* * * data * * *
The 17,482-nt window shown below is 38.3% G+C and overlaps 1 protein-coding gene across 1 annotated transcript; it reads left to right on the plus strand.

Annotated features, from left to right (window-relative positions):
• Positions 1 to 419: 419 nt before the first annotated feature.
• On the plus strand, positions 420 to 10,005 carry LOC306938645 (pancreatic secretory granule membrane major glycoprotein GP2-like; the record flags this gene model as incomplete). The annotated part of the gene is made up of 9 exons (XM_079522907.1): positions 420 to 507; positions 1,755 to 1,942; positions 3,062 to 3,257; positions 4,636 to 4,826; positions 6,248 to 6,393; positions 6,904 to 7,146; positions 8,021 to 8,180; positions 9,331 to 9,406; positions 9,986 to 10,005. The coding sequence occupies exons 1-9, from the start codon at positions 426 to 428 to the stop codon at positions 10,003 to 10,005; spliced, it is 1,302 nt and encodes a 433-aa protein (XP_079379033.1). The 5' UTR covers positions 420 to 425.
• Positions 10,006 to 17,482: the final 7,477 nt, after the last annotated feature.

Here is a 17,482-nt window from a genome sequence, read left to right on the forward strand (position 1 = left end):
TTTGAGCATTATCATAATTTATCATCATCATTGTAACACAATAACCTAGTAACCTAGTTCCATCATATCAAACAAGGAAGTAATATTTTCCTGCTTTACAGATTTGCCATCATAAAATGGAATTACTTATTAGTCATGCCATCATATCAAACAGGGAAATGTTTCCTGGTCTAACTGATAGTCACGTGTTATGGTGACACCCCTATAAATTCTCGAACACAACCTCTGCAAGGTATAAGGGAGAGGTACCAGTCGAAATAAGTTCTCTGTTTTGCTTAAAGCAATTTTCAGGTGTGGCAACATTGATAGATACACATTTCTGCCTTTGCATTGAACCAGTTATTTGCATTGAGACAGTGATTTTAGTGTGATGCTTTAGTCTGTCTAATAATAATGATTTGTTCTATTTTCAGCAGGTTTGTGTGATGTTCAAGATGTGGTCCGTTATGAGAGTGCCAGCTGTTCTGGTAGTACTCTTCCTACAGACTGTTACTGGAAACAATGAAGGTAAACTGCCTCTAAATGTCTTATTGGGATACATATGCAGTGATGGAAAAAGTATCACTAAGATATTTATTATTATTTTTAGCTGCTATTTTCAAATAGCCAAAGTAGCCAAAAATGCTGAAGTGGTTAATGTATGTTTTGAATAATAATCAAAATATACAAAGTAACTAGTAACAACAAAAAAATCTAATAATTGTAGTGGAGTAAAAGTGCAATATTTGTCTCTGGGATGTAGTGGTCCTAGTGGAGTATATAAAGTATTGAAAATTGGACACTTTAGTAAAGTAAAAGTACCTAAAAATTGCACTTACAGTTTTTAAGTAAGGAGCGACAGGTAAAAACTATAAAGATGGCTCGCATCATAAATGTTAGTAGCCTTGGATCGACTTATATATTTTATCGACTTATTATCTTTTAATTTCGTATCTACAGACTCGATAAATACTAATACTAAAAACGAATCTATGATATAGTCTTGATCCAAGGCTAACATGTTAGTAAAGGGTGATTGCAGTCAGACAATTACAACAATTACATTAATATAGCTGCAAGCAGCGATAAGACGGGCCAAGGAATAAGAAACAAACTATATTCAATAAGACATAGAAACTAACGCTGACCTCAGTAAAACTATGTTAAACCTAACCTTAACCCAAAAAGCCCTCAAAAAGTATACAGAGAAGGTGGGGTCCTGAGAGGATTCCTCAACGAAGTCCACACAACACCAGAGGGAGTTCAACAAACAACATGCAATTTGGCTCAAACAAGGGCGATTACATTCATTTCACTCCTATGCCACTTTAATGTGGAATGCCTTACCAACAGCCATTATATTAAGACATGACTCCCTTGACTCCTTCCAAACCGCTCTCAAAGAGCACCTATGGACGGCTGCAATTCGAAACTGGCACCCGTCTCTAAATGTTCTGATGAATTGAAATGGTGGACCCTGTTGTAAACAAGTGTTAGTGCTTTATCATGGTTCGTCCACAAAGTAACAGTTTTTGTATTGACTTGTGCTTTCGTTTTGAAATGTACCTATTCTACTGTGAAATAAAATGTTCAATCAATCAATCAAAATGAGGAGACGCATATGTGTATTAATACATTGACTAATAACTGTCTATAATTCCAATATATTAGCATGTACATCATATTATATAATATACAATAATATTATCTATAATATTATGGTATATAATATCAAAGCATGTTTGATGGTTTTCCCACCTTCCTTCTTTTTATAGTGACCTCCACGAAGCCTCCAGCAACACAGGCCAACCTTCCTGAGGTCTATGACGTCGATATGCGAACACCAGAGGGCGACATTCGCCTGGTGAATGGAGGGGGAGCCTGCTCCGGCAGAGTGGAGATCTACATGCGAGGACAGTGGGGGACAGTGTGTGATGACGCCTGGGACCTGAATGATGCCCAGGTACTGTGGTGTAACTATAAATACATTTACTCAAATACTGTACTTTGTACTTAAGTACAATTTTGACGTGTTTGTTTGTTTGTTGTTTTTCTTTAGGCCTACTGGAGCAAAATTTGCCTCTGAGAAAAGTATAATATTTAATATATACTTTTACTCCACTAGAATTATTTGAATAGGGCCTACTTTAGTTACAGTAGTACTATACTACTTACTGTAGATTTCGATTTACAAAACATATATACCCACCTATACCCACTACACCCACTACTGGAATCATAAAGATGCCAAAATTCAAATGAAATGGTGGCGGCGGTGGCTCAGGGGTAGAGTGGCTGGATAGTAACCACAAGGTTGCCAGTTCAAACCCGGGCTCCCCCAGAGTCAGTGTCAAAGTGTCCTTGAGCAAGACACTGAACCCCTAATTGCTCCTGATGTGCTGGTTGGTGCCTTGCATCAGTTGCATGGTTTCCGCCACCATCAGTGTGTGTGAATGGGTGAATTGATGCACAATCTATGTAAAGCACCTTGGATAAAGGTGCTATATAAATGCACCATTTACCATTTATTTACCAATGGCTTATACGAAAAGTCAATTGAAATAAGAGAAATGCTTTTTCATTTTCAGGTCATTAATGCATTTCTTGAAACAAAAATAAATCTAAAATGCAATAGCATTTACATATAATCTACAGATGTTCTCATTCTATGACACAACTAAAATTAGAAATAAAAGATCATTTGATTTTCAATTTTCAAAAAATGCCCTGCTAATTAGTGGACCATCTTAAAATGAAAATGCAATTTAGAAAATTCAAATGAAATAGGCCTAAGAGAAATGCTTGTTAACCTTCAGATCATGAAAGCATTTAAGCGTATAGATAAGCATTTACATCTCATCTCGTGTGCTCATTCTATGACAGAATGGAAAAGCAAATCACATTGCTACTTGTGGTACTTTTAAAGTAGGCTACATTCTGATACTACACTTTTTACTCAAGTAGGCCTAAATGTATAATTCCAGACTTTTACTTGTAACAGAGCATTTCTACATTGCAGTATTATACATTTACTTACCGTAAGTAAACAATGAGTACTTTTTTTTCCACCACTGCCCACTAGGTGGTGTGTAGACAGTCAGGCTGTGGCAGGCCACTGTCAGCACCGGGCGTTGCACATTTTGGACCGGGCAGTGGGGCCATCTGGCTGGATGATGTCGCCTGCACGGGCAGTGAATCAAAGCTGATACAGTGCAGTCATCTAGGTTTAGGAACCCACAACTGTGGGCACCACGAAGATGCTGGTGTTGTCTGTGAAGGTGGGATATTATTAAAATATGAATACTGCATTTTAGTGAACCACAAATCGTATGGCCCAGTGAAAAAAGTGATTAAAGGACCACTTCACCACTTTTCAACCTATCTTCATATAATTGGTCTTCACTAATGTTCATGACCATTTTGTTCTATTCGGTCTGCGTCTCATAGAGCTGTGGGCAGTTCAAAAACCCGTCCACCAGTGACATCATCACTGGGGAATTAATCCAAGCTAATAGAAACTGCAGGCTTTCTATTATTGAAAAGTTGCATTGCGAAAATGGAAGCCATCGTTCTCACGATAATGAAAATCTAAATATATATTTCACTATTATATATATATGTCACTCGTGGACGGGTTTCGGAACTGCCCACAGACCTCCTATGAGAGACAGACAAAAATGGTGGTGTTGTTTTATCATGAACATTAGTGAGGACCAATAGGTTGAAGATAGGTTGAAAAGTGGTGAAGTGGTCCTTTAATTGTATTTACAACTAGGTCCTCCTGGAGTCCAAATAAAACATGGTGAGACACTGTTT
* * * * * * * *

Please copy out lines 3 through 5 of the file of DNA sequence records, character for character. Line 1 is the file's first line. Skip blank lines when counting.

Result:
• Positions 1 to 419: 419 nt before the first annotated feature.
• On the plus strand, positions 420 to 10,005 carry LOC306938645 (pancreatic secretory granule membrane major glycoprotein GP2-like; the record flags this gene model as incomplete). The annotated part of the gene is made up of 9 exons (XM_079522907.1): positions 420 to 507; positions 1,755 to 1,942; positions 3,062 to 3,257; positions 4,636 to 4,826; positions 6,248 to 6,393; positions 6,904 to 7,146; positions 8,021 to 8,180; positions 9,331 to 9,406; positions 9,986 to 10,005. The coding sequence occupies exons 1-9, from the start codon at positions 426 to 428 to the stop codon at positions 10,003 to 10,005; spliced, it is 1,302 nt and encodes a 433-aa protein (XP_079379033.1). The 5' UTR covers positions 420 to 425.
• Positions 10,006 to 17,482: the final 7,477 nt, after the last annotated feature.